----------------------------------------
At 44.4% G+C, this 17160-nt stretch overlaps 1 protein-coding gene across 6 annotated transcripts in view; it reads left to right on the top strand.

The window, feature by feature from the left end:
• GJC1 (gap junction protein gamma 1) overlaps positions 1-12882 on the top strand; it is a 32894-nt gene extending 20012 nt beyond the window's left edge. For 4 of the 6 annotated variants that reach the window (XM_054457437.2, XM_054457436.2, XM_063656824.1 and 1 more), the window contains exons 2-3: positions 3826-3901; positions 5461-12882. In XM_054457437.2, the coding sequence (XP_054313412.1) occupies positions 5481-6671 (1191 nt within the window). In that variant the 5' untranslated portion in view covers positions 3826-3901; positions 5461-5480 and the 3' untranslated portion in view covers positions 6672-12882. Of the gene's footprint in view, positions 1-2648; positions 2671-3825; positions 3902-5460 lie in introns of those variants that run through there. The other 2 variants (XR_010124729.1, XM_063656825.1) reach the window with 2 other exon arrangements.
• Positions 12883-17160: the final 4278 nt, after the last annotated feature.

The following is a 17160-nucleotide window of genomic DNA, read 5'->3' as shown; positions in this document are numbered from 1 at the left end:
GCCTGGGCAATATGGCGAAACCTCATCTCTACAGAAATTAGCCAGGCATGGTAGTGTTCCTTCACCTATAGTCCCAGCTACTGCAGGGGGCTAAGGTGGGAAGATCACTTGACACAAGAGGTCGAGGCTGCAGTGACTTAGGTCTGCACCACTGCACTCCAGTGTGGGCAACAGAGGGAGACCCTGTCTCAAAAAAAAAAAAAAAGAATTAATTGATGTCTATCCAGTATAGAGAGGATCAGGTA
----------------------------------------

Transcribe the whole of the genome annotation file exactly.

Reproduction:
At 44.4% G+C, this 17160-nt stretch overlaps 1 protein-coding gene across 6 annotated transcripts in view; it reads left to right on the top strand.

The window, feature by feature from the left end:
• GJC1 (gap junction protein gamma 1) overlaps positions 1-12882 on the top strand; it is a 32894-nt gene extending 20012 nt beyond the window's left edge. For 4 of the 6 annotated variants that reach the window (XM_054457437.2, XM_054457436.2, XM_063656824.1 and 1 more), the window contains exons 2-3: positions 3826-3901; positions 5461-12882. In XM_054457437.2, the coding sequence (XP_054313412.1) occupies positions 5481-6671 (1191 nt within the window). In that variant the 5' untranslated portion in view covers positions 3826-3901; positions 5461-5480 and the 3' untranslated portion in view covers positions 6672-12882. Of the gene's footprint in view, positions 1-2648; positions 2671-3825; positions 3902-5460 lie in introns of those variants that run through there. The other 2 variants (XR_010124729.1, XM_063656825.1) reach the window with 2 other exon arrangements.
• Positions 12883-17160: the final 4278 nt, after the last annotated feature.

The following is a 17160-nucleotide window of genomic DNA, read 5'->3' as shown; positions in this document are numbered from 1 at the left end:
GCCTGGGCAATATGGCGAAACCTCATCTCTACAGAAATTAGCCAGGCATGGTAGTGTTCCTTCACCTATAGTCCCAGCTACTGCAGGGGGCTAAGGTGGGAAGATCACTTGACACAAGAGGTCGAGGCTGCAGTGACTTAGGTCTGCACCACTGCACTCCAGTGTGGGCAACAGAGGGAGACCCTGTCTCAAAAAAAAAAAAAAAGAATTAATTGATGTCTATCCAGTATAGAGAGGATCAGGTA